Drossart confirmed that Doctors Without Borders is monitoring other medical needs that could emerge in the crisis, including measles and acute watery diarrhoea. 

aghanistan quake aftermath
In the aftermath of the earthquake that struck the provinces of Khost and Paktika in Afghanistan on Wednesday, 22 June, Doctors Without Borders has provided medical supplies and tents to health facilities in the districts of Gayan and Bermal. (Photo: Supplied / Doctors Without Borders)

“In the past months in Afghanistan, we had actually a lot of reports in different areas of the country of outbreaks of measles, but also outbreaks of acute watery diarrhoea,” he said. 

“That’s something that we want to pay attention to, because of the … possible impact of the earthquake on the access to safe water, that could make the problem of diarrhoea all the more important.” 

Doctors Without Borders is working to assess whether water infrastructure is still operational in the region, or if water sources have become contaminated. If needed, the organisation will work with other responders to provide temporary solutions to water shortages, said Drossart. 

When it comes to meeting the basic health needs of the earthquake-affected population, the Doctors Without Borders team has focused mainly on women. 

The population in Afghanistan is largely conservative, said Drossart, especially in remote areas. As such, healthcare facilities must have clearly segregated areas for men and women. 

“The problem is that this requires, most of the time, more staff, more space, more resources, and we need also to have within our teams female medical staff, which in the remote areas is more difficult actually to find,” explained Drossart.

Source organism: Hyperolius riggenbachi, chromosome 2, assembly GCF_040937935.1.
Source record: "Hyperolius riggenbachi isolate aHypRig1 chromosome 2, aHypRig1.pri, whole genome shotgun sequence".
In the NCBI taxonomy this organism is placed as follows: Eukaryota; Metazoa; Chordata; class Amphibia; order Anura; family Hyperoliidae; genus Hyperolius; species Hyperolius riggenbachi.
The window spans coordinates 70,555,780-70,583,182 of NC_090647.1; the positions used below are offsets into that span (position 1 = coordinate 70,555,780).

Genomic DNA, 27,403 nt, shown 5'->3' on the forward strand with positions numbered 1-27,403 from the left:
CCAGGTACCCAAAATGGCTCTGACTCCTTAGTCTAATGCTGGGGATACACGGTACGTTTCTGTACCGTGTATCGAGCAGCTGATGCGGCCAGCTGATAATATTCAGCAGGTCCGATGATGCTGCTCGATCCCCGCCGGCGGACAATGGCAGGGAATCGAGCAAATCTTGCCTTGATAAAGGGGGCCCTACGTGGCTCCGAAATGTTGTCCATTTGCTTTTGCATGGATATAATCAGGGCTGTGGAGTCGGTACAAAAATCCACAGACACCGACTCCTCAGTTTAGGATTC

“If we don’t have these female… staff to welcome the patients, the women will not come — they will stay home. So, that’s the reason, as MSF, we decided to put a focus [on setting] the conditions to respond to the medical needs of the women in the area.” 

The Doctors Without Borders team will leave Barmal in a few weeks, once other health and humanitarian actors are ready to take over interventions in the region. In the meantime, the health facility that they set up functions 24/7. 

“[The team members] are very motivated, definitely, to support the population affected by the earthquake, and we are working with all the rest of the MSF team in Afghanistan to organise a rotation of staff,” said Drossart. 

Long-standing struggles 

The problem of access to functional infrastructure predates the recent earthquake. In the remote areas of Afghanistan, communities often struggle to access healthcare and clean water, said Drossart.

“This is also one of the reasons why there are so many reports of outbreaks of acute watery diarrhoea in the country,” he continued.

“The health system in Afghanistan has been, [for] many, many years, underfunded, under-resourced, and we see that… an earthquake or any other disasters — such as an epidemic, for instance — has much more impact in a country like Afghanistan because of the weaknesses already existing in the health system.” 

While Afghanistan is prone to earthquakes, it is also suffering symptoms of climate change, said Drossart. It is undergoing its worst drought in many years. 

“All these issues basically impact … heavily [on] a country that is, today, quite vulnerable to respond to the medical needs that are created by all this catastrophe.” DM/MC